Trump said he might consider pardoning some of the protestors who were charged for their actions that day, many within the deeply corrupt Washington, D.C. court system.

“I’m going to look at them, and I certainly might if I think it’s appropriate” to pardon them, the former president said.

Trump also said he would consider pardoning former Proud Boys leader Enrique Tarrio, who was sentenced to 22 years in prison orchestrating a failed plot to keep Trump in power.

Trump said Tarrio was treated “horribly,” according to a full transcript of the NBC interview, which included parts that were not aired.

Trump was asked if he fears going to jail.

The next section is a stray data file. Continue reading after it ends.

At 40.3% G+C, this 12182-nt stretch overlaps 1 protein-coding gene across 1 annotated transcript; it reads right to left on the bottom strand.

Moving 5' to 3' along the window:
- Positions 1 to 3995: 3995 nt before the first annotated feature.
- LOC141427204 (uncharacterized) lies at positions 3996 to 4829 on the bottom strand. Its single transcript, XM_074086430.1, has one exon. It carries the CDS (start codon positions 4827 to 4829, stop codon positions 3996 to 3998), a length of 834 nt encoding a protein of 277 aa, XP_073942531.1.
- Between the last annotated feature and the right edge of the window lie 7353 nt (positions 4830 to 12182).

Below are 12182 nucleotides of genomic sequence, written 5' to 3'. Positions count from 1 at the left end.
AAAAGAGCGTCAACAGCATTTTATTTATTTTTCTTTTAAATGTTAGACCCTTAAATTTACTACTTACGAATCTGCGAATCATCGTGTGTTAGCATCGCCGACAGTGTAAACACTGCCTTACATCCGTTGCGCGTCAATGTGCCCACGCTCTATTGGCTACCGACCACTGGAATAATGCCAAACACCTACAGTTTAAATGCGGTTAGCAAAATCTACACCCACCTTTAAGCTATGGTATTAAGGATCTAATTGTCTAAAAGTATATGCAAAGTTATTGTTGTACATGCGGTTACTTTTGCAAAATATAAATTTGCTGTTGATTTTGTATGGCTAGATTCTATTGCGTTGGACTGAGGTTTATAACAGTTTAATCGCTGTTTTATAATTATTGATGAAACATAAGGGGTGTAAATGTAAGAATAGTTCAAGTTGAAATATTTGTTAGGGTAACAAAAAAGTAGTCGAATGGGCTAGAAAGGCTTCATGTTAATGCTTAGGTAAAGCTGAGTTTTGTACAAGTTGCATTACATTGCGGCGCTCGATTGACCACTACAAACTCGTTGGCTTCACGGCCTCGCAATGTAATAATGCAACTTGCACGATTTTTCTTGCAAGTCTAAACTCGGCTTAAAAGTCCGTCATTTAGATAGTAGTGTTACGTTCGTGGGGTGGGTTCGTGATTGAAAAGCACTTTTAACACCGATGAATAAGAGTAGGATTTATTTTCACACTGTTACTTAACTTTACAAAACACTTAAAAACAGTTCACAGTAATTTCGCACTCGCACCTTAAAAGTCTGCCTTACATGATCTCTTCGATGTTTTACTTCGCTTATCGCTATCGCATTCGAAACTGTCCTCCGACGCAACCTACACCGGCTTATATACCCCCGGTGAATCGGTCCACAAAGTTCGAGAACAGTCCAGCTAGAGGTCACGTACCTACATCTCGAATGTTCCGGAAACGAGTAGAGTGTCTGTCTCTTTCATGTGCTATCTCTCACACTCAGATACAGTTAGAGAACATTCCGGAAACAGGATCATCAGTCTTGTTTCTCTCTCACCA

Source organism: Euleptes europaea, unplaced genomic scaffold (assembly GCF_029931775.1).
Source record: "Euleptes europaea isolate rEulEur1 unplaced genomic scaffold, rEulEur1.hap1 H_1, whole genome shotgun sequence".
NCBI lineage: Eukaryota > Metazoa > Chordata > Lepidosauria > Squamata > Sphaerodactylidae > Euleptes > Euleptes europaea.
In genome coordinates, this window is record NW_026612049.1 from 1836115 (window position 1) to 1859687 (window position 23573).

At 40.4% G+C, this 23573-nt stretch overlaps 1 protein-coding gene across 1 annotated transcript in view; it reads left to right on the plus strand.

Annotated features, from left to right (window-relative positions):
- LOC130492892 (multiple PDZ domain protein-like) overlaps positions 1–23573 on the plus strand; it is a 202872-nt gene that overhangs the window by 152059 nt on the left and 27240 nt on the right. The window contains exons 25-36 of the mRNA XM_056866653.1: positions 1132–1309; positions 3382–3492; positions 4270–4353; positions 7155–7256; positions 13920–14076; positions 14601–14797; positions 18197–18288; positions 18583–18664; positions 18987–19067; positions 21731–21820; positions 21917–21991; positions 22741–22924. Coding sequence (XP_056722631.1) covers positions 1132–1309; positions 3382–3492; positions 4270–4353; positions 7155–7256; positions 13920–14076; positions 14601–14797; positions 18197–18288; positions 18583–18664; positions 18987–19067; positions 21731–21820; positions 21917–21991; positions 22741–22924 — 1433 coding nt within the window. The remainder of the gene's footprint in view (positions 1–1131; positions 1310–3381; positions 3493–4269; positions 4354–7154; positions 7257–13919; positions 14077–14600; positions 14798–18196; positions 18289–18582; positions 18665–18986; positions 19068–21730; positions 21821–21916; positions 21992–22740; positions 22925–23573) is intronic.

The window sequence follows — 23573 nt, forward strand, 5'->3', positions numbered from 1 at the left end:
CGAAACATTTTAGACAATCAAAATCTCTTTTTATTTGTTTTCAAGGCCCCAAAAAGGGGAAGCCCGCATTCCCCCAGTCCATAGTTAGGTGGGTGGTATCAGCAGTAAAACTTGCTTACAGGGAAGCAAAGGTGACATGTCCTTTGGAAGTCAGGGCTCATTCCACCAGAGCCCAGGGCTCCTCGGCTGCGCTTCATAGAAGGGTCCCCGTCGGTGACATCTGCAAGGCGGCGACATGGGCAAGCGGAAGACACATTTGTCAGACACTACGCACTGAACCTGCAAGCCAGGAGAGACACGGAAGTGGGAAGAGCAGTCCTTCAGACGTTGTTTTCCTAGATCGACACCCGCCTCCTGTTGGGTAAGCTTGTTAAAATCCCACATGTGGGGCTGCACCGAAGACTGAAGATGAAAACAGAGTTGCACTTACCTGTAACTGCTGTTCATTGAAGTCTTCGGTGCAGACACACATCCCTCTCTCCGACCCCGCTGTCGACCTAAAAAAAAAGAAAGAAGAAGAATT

“No, I don’t really. I don’t even think about it. I’m built a little differently I guess,” he said.

Trump was also asked in the interview why he didn’t listen to the advice of attorneys in the White House who urged him to accept his loss to Biden.

“I didn’t respect them,” Trump said. “In many cases, I didn’t respect them. But I did respect others. I respected many others that said the election was rigged.”

Trump said he was listening both to his instincts and “different people” to guide his actions around the election’s results.

The NBC appearance was Trump’s first broadcast network interview since leaving office and marked Welker’s debut show as host.

Trump also said he was pleased to hear Russian President Vladimir Putin’s recent remarks praising Trump for suggesting that he were elected to the White House again, he would negotiate an end to Russia’s war in Ukraine. Putin on Tuesday said Trump’s statements were “good” and brought “happiness.”